Wednesday, October 01, 2008

Murphy’s Law of Expatriation

Prior to our first international move, I did a lot of research into what it meant to be an expat, and what living in India would be like. The local bookstore and the Internet were my best friends during our months of pre-move studies. According to all the books I read one of the best first steps you can take upon arrival in a new locale is to find other newbies and newbie-friendly organistaions.

Having done so much homework myself, I am always astounded when I hear from newly arrived expat wives that they had no idea that there were support groups, wife groups, and supportive wife groups out there to join once they became settled. If it weren’t for the local chapters of the Association in both Delhi and Nairobi, I probably would have gone insane from boredom and loneliness. Groups like the Association and others I found during the last three years have kept me happy and introduced me to some of the coolest women on the planet.

I recently read Robin Pascoe’s book “A Moveable Marriage” and found myself nodding and randomly calling out, “You tell it, girl!” The entire time I read this book, Hubby was rolling his eyes and accusing me of finding new ways to make “everything” his fault. Quite the contrary, I countered, the book goes into great detail about how both parties in the marriage must take equal responsibility for keeping it healthy despite the innate stresses of moving abroad. The truth of the matter is that, despite all the preparation I did prior to India, I wish I had read this particular book two moves ago instead of freshly arrived from my third.

One thing that has remained the same no matter where we called home is that Hubby and I enjoy an initial “honeymoon” phase where we move in, nest, and imagine that life is great. Then about three to six months after our plane touches down, I have a breakdown and realize that I’m living in a developing country where I don’t speak the language, have no access to my funds I can call my own, and am considered a 5th class citizen. Reading this book helped me realize that I’m not crazy (when it comes to this aspect of my life). Everything I have gone through during our moves, according to Pascoe, is completely normal and to be expected.

Inspired by a survey of expats that Pascoe recently completed, I decided to write my own tips for couples getting ready to make the leap into living abroad. About two pages in, I realized that I am a very bitter person. By page three I realized I was still on the same subject and had moved from sage advisor to bitter wife and finally onto a whole new level of crazy. Yet despite my now deleted diatribe, I eventually came to a better understanding of the wonderful relationship that Hubby and I share. I take him for granted far more often than not but at the end of the day moving abroad has brought us closer together. (It helped that I read him my rant prior to its deletion. Does it still count as open communication if you write out your grievances ahead of time?)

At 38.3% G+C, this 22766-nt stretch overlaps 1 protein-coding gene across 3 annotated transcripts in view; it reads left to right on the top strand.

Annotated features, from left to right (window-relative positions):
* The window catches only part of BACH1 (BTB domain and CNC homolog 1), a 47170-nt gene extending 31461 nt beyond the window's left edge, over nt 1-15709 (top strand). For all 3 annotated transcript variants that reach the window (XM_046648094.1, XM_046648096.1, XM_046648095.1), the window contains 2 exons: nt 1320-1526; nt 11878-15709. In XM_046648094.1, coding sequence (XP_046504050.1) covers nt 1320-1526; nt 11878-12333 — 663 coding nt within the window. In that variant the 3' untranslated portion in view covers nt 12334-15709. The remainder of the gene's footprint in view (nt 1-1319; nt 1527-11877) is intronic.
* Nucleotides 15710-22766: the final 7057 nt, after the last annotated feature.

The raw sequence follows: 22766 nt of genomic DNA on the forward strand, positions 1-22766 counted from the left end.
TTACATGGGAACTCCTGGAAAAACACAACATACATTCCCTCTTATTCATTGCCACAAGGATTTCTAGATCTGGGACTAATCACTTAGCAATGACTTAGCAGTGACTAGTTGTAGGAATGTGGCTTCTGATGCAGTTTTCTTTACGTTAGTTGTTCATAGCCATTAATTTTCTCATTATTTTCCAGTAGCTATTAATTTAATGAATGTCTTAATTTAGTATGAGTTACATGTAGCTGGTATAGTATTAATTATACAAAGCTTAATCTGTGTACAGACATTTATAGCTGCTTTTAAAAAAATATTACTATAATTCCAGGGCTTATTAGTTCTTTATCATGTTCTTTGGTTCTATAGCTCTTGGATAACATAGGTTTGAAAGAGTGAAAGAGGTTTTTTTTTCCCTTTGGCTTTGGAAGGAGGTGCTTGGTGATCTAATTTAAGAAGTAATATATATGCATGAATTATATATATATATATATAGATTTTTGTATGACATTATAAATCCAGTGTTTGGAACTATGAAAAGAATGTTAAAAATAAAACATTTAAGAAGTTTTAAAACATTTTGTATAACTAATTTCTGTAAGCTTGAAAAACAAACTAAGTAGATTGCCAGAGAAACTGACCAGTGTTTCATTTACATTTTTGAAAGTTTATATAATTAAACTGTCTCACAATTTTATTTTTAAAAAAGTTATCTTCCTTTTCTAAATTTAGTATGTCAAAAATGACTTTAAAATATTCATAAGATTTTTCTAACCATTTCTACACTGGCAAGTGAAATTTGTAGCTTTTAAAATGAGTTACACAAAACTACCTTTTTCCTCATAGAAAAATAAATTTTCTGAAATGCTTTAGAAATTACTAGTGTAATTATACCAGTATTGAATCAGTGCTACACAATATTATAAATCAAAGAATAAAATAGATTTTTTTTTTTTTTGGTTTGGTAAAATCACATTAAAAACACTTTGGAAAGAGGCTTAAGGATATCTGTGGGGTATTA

Don’t get me wrong, moving abroad is no more a panacea for marriage than is having a child. In other words, on its own, the move will no more kill your marriage than save it. When all is said and done, the best advice I can give you is this: you’ll survive your new expat life if you’re properly prepared ahead of time, willing to change everything at a moment’s notice, and most of all realize that Murphy was not only an optimist – he was an expat.


Connie said...

Murphy was a soldier in his early life, but upon finishing that first career, changed to a civilian lifestyle, and yes, he is MOST definitely an expat!

It is very important to look for resources and expat community associations. It's NOT about 'only hanging out with your own kind' - as some claim, it's about getting help from your peers who have already learned how your new lifestyle works.

RG said...


Just found your blog but did not see an email address for you. Keep an eye out for someone who may have fled America to Egypt and may be driving a taxi in Cairo.

Thanks :-)

Information on Yaser Said here:

Tamara said...

Well I'm not an expat, but I know plenty and I think your description of the hineymoon phase is something I've seen them all go through. I suppose you can never be 100% prepared, but it's good to try, right?